Still Life Realism - Hardboard vs Canvas

My painting of a vintage reamer - done on canvas.  

Artist hardboard  or stretched canvas?
For the most part I prefer to paint on hardboard. 
It is smooth and slippery, providing a perfect surface for my painting technique.
(For a great article on what hardboard is and the process of creating it click here )

I do choose to paint on canvas on occasion though.  I have to adjust my technique slightly when painting on canvas because no matter how smooth the canvas seems, it still has texture.  It also moves or bounces because it is stretched and has some "give" to it.  The reason it has texture and movement is, it's a woven fabric.
There are two types of canvas; linen (hemp or flax) and cotton.
 Linen is a higher quality material and was the fabric available for the earlier artists.  It is probably preferred by many professional artists today as well, especially oil painters.
Cotton duck canvas stretches easier and has a tighter, more even weave with less texture to try to cover.  It is also less expensive to produce, and therefore more readily available at the basic art & craft stores making it widely used.  Sails are constructed in cotton canvas and so are many tote bags.

Before paint goes on a canvas it is covered in a medium called Gesso which fills in some of the texture and prepares the fabric to receive the paint. Most of the canvas that we find in art stores today are primed with a couple of coats of Gesso making it paint ready for the artist to take home and begin painting.  Although many Artists prefer to begin by covering the already primed canvas with a coat of their favorite brand of Gesso or a sealer.
Hardboard requires priming (or preparation) as well.   When you find it in an art store it will commonly have a few coats of gesso on too, making it white on the top painting surface, and brown everywhere else.   Depending on the manufacturer/distributor, hardboard can also be found unprimed, in it's original brown color and in need of priming or prepping.  Either way artists will generally add a coat or two of their favorite gesso or sealer before painting.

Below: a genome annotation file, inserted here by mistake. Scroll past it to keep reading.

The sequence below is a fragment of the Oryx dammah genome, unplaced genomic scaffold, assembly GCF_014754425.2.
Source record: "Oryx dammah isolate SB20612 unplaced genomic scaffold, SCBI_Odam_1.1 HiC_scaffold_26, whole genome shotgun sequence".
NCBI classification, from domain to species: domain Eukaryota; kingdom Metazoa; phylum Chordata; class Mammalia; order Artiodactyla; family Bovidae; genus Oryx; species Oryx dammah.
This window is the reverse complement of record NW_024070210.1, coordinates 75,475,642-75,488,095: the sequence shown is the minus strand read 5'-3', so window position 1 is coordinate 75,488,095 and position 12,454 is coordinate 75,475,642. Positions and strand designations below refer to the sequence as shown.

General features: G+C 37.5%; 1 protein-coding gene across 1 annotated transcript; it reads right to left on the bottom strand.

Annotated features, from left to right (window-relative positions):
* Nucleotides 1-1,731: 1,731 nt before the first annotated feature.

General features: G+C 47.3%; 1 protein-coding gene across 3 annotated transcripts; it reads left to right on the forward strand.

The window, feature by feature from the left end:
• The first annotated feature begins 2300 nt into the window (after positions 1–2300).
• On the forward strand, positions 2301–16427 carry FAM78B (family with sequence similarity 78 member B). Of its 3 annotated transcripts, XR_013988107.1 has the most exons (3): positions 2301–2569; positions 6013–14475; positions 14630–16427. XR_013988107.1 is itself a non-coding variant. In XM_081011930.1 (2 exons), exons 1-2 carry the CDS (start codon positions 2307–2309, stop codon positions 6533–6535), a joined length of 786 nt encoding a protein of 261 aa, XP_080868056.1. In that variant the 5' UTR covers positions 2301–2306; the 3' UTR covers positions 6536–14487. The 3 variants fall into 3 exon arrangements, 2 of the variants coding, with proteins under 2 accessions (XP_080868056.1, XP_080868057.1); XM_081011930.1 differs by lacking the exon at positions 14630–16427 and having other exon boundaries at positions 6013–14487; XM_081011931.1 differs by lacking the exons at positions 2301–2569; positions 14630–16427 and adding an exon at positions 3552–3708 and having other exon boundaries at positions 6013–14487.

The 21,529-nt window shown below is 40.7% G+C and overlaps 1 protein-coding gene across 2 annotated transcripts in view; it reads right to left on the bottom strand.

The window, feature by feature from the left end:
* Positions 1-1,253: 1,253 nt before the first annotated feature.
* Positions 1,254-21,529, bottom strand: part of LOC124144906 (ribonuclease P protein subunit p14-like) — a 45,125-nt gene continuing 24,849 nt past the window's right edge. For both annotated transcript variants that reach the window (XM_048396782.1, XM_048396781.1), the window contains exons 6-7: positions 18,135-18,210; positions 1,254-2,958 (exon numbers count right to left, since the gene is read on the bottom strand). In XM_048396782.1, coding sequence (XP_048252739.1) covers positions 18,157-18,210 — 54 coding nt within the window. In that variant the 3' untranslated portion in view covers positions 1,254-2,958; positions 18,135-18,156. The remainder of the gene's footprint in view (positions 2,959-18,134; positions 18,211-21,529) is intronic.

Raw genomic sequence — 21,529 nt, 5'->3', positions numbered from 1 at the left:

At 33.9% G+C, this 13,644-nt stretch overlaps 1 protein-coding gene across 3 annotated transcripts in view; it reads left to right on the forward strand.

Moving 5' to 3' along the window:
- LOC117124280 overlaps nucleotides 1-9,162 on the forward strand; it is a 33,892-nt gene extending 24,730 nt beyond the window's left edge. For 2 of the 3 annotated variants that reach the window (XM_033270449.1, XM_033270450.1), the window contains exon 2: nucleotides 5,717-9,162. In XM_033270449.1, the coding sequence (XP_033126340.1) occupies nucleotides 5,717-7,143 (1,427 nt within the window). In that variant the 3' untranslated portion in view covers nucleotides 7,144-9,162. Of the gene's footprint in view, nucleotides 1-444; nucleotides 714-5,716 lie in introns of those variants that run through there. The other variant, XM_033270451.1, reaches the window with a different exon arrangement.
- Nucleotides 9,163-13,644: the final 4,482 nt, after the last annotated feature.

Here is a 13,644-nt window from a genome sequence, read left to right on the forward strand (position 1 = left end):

My painting, Red Cloth Still-Life on smooth art-board
The Renaissance painters went to great lengths to be sure that the canvas they used was texture-free to achieve their Realism paintings.  For them, preparing the canvases could take weeks or months until they got the smoothness they needed.   If you visit Museums and look closely at the old masters works sometimes it is very had to tell that it was canvas they were painting on.   Recently while studying an old painting in a museum I read the caption stating that the artwork was painted on canvas and I couldn't believe it.  It was so smooth it left no impression of being fabric.   I marvel at the precision of Realism the early painters achieved in a time when there wasn't any photographs to rely on.
Which brings me back to why I prefer art-board!  
Although I can in NO way put myself in the old masters league of painting, I can relate to them in the preference of smoothness in creating my Realism.
For my painting Red Cloth Still Life, my favored hardboard provided an extra smooth surface.  The elements in this painting were smooth and polished; a crystal clear candle holder, a gleaming white pitcher and a shiny apple are more realistic because I didn't have to fight the texture on the painting surface. 

A textured surface can be advantageous if there is texture in your elements.  In my painting Vintage Juice Reamer, the dimply orange was accomplished much easier due to the texture in the canvas.  However the gleaming knife and the rounded glass of the reamer was more of a challenge. If you click on the image above, you can actually see the canvas texture in the photo. 

So, hardboard or canvas?  It's really about personal preference, so you choose.  
                                 Tracy


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